But the track? I continued my work from TTNats. My first session, still on damp pavement, was a 2:39, even with traffic. The second session was a 2:35.8 with my friend Tom Farrington following to learn the line. He managed a 2:35.9, a huge improvement over his first session 2:42.
The third session, I set a new personal best of 2:35.4, and Tom was still behind me. He set a good gap during his second lap and put down a 2:31, catching me and passing in the front straight right before the checker after my transmission popped out of gear exiting the esses onto the front straight. Doh.
I went ahead and loaded up the car, bypassing my final session. The transmission popping out wasn’t going to get better on its own, and I’d completed the event.
But Tom went back out and crushed it. A 2:27! He ended up third in GTV because of that lap time. And he won the Participant’s Choice Award, and was just a few points away from second in GTV, which would have landed him an invite to OUSCI. Which sucks, because I like hanging out with Tom.
Oh, and D&E! I was 27th! It was by far my best D&E performance of the year. The judges loved the car, and I managed to get my whole spiel done in the time allowed.
All in all, I was last in GTC again, but I was 27th overall in autocross, 28th on the road course, and 27th in D&E, totaling 383 points for the event. My season total was 1,066 points. I moved up from 6th in GTC overall to 4th.
So, the way the Optima Invitational works, if you win your class at an event, you get invited. If you finish second, and the driver ahead of you already has an invite, you get it, and so on so forth. Seven invites per event for seven events gets you 49 drivers. That’s not enough.
So, the next three drivers in each class ranked by points that don’t already have an invite get one to fill out the field. Then the next ten regardless of class. Then they add in the Golden Ticket cars, which in a normal year they pick by scouring the SEMA show floor to find something that looks badass and ask them to see if their car can back up the looks.
Well, if you look at the final season points in the picture above, you’ll see clearly. Brian Johns got his invite at Atlanta. His wife Tara was right below him with no invite, she gets one. Thomas Litton is next in line in 3rd place so he got one, and in 4th? Me!
I got my confirmation this morning from Optima Jim:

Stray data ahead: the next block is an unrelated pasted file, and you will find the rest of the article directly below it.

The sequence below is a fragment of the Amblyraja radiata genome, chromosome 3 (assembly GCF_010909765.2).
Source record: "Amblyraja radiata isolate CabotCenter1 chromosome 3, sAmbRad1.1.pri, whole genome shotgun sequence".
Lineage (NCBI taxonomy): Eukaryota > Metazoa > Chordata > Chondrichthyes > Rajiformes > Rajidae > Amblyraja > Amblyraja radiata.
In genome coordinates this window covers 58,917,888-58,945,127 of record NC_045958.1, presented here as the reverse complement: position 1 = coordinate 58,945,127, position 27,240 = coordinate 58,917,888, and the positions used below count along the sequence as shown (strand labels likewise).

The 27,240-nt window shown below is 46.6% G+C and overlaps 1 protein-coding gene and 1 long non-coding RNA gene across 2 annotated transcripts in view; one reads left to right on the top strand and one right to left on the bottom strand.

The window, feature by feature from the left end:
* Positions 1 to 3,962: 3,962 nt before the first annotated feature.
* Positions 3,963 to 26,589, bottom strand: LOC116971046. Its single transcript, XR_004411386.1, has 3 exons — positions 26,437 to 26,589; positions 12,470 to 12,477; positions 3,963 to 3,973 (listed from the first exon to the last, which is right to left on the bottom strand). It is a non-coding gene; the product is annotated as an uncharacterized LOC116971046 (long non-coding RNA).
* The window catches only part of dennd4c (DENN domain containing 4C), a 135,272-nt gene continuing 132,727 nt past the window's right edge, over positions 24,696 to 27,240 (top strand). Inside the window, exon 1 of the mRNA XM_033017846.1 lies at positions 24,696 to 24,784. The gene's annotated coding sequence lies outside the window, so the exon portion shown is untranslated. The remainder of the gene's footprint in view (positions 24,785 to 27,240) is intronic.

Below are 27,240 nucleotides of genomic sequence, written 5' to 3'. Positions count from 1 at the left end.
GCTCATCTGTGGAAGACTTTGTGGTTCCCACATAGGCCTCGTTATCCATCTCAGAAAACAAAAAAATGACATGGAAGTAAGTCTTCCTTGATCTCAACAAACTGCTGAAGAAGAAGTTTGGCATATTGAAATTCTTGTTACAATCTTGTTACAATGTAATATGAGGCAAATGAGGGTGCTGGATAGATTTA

The experiment is complete, and the answer to the question, “Can you get to the invitational with a minimal investment?”, is YES. With a reliable car that handles well, competent driving, and going to at least three events, you can get into the big dance with a modest, even cheap, vehicle. And that’s a big deal. This series is fun. The people are awesome. The sponsor support is fantastic. This series opens doors, and hanging out with this crew is worth it. On top of that, we now know you can get into OUSCI without spending $100,000.
You can’t show up with a piece of crap. Your turd must be very polished. But you can do it.
So, the Probe is going to COTA! Yes, with SEMA cancelled, OUSCI was moved to the Optima Hi Performance Expo, at the Circuit of the Americas November 1 – 3. This is another big deal. COTA is a world famous circuit built for Formula 1. The expo is providing an outlet for a lot of pent-up car stuff demand because SEMA didn’t happen. There’s a car show, a World Championship Autocross with a $25,000 purse, some off-road-y stuff, and the OUSCI, all packed into one weekend.
I probably won’t sign up for the World Champ Autocross. I wouldn’t win it, and it’s a $250 entry (the entry fees are what make the purse, the winner’s getting the gate). I’ll probably use that day to see all the sights and talk to people. Low stress.
The OUSCI will be the 2nd and 3rd. I will be running that. And the autocross pad at COTA isn’t very big. That means a tight course. That means autocross points for the Probe. That means not only did the Probe make it to the invitational, we have a good shot at not being last place.
So, the Probe needs a thorough cleaning. It’s filthy. The tires are going to get flipped, and I’m going to make some solid motor mounts for the engine to see if that fixes the gear-popping-out issue. I couldn’t make it do it on level ground once I got home, and it popped out during some pretty hard maneuvering. I think the lower rear mount is torn. There’ll be another post on that prep, so stay tuned!